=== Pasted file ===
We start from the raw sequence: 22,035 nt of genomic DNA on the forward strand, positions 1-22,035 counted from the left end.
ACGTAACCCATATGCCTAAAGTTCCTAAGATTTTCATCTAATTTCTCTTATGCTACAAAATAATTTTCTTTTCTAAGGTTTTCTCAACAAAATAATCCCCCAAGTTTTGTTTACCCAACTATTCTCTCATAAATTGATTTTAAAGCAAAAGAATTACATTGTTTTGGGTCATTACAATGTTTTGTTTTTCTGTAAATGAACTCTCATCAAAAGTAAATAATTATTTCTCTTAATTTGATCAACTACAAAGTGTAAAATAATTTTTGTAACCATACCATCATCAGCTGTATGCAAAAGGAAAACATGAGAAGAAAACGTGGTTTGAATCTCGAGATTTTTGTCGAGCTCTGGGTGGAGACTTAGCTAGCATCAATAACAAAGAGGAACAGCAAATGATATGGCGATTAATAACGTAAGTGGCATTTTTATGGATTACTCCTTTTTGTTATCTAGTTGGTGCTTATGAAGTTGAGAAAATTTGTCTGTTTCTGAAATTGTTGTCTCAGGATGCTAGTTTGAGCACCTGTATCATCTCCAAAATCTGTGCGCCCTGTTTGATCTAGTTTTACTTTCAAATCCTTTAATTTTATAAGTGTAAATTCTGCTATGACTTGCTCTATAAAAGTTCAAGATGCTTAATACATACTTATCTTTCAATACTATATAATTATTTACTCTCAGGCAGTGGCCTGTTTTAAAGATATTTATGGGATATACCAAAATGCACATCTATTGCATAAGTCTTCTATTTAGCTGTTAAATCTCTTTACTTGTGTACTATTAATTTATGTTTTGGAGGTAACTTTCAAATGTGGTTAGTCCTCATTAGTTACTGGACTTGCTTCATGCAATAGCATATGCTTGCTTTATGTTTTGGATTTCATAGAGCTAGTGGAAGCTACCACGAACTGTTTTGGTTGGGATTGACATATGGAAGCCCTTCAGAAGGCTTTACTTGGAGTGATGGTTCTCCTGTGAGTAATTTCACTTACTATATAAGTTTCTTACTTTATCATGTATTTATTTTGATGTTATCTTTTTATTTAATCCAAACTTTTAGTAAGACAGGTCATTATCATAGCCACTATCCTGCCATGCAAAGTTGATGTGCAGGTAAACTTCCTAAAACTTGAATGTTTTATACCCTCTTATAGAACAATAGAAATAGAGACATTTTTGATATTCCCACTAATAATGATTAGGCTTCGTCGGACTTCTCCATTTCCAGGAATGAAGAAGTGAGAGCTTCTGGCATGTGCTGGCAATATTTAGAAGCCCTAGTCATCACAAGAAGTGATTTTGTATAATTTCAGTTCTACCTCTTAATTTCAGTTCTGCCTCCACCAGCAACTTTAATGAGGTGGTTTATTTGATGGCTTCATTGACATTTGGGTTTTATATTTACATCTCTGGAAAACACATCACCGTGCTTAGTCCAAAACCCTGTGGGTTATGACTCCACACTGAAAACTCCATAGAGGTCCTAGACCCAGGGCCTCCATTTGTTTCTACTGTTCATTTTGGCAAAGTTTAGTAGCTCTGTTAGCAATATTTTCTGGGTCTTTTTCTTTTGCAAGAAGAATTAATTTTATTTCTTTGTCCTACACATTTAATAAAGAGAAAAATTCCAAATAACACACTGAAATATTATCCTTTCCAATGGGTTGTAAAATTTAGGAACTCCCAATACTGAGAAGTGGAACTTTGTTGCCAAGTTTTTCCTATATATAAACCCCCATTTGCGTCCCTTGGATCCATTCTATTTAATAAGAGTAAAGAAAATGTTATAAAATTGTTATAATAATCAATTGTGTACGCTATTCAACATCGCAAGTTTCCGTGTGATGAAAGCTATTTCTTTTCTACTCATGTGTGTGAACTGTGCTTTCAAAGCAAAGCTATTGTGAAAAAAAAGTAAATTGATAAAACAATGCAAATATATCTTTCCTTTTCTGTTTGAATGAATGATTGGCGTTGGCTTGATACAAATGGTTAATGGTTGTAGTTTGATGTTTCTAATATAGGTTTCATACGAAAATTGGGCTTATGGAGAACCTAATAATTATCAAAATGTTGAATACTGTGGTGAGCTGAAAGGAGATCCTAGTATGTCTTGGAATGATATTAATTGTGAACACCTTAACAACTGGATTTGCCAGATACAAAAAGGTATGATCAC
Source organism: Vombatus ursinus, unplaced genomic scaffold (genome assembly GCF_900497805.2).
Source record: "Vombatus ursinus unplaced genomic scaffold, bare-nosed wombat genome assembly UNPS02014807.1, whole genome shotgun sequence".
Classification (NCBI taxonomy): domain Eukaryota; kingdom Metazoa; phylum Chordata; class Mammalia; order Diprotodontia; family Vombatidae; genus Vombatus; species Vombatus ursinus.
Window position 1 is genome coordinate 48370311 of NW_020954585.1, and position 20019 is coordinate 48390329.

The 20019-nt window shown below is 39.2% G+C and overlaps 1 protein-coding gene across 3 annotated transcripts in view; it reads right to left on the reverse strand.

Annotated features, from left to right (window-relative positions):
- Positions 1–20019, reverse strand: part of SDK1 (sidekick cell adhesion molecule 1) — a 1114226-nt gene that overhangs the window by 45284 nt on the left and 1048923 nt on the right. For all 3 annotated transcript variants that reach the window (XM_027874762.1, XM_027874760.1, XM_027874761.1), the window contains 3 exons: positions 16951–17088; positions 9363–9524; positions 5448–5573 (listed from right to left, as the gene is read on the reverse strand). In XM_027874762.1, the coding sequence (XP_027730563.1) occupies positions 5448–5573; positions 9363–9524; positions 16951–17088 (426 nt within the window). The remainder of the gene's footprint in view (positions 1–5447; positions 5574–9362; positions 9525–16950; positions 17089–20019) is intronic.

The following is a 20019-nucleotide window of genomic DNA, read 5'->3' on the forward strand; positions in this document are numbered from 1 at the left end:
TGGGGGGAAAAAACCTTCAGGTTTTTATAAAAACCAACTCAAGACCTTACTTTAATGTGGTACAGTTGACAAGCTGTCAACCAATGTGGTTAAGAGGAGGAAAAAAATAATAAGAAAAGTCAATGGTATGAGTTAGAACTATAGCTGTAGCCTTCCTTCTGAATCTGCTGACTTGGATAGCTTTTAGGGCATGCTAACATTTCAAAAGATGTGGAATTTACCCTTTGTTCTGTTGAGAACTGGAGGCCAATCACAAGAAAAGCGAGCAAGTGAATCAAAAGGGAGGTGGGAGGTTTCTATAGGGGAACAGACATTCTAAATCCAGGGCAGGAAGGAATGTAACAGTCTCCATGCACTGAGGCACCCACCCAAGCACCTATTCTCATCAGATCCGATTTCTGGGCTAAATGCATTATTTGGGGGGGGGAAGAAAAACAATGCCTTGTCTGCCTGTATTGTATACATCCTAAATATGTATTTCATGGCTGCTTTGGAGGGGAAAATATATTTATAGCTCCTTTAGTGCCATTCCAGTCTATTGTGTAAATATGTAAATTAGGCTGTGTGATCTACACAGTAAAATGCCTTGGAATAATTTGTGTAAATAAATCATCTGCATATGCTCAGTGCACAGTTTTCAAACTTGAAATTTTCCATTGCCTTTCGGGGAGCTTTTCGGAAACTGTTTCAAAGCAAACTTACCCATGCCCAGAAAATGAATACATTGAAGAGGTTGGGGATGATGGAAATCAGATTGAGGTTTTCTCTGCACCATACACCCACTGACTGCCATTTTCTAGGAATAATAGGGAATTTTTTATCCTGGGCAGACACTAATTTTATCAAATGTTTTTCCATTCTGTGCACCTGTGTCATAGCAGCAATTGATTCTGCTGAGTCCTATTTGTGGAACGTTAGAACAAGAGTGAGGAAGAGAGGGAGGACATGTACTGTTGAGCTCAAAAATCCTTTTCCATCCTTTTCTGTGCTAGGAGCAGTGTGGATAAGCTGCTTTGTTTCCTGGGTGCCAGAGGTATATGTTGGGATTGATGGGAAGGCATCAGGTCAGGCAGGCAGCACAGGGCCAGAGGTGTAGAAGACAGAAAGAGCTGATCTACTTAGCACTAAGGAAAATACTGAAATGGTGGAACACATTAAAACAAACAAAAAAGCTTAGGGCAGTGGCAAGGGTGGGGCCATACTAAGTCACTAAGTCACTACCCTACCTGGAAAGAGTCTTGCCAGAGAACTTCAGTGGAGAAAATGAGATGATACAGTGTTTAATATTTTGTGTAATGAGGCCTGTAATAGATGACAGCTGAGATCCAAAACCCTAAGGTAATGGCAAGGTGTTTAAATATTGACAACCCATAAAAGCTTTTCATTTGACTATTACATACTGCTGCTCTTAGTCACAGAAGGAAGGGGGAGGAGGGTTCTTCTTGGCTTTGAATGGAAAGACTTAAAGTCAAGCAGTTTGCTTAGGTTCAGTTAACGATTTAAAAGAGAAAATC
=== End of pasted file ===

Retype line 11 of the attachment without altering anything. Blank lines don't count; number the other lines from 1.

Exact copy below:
TGGGGGGAAAAAACCTTCAGGTTTTTATAAAAACCAACTCAAGACCTTACTTTAATGTGGTACAGTTGACAAGCTGTCAACCAATGTGGTTAAGAGGAGGAAAAAAATAATAAGAAAAGTCAATGGTATGAGTTAGAACTATAGCTGTAGCCTTCCTTCTGAATCTGCTGACTTGGATAGCTTTTAGGGCATGCTAACATTTCAAAAGATGTGGAATTTACCCTTTGTTCTGTTGAGAACTGGAGGCCAATCACAAGAAAAGCGAGCAAGTGAATCAAAAGGGAGGTGGGAGGTTTCTATAGGGGAACAGACATTCTAAATCCAGGGCAGGAAGGAATGTAACAGTCTCCATGCACTGAGGCACCCACCCAAGCACCTATTCTCATCAGATCCGATTTCTGGGCTAAATGCATTATTTGGGGGGGGGAAGAAAAACAATGCCTTGTCTGCCTGTATTGTATACATCCTAAATATGTATTTCATGGCTGCTTTGGAGGGGAAAATATATTTATAGCTCCTTTAGTGCCATTCCAGTCTATTGTGTAAATATGTAAATTAGGCTGTGTGATCTACACAGTAAAATGCCTTGGAATAATTTGTGTAAATAAATCATCTGCATATGCTCAGTGCACAGTTTTCAAACTTGAAATTTTCCATTGCCTTTCGGGGAGCTTTTCGGAAACTGTTTCAAAGCAAACTTACCCATGCCCAGAAAATGAATACATTGAAGAGGTTGGGGATGATGGAAATCAGATTGAGGTTTTCTCTGCACCATACACCCACTGACTGCCATTTTCTAGGAATAATAGGGAATTTTTTATCCTGGGCAGACACTAATTTTATCAAATGTTTTTCCATTCTGTGCACCTGTGTCATAGCAGCAATTGATTCTGCTGAGTCCTATTTGTGGAACGTTAGAACAAGAGTGAGGAAGAGAGGGAGGACATGTACTGTTGAGCTCAAAAATCCTTTTCCATCCTTTTCTGTGCTAGGAGCAGTGTGGATAAGCTGCTTTGTTTCCTGGGTGCCAGAGGTATATGTTGGGATTGATGGGAAGGCATCAGGTCAGGCAGGCAGCACAGGGCCAGAGGTGTAGAAGACAGAAAGAGCTGATCTACTTAGCACTAAGGAAAATACTGAAATGGTGGAACACATTAAAACAAACAAAAAAGCTTAGGGCAGTGGCAAGGGTGGGGCCATACTAAGTCACTAAGTCACTACCCTACCTGGAAAGAGTCTTGCCAGAGAACTTCAGTGGAGAAAATGAGATGATACAGTGTTTAATATTTTGTGTAATGAGGCCTGTAATAGATGACAGCTGAGATCCAAAACCCTAAGGTAATGGCAAGGTGTTTAAATATTGACAACCCATAAAAGCTTTTCATTTGACTATTACATACTGCTGCTCTTAGTCACAGAAGGAAGGGGGAGGAGGGTTCTTCTTGGCTTTGAATGGAAAGACTTAAAGTCAAGCAGTTTGCTTAGGTTCAGTTAACGATTTAAAAGAGAAAATC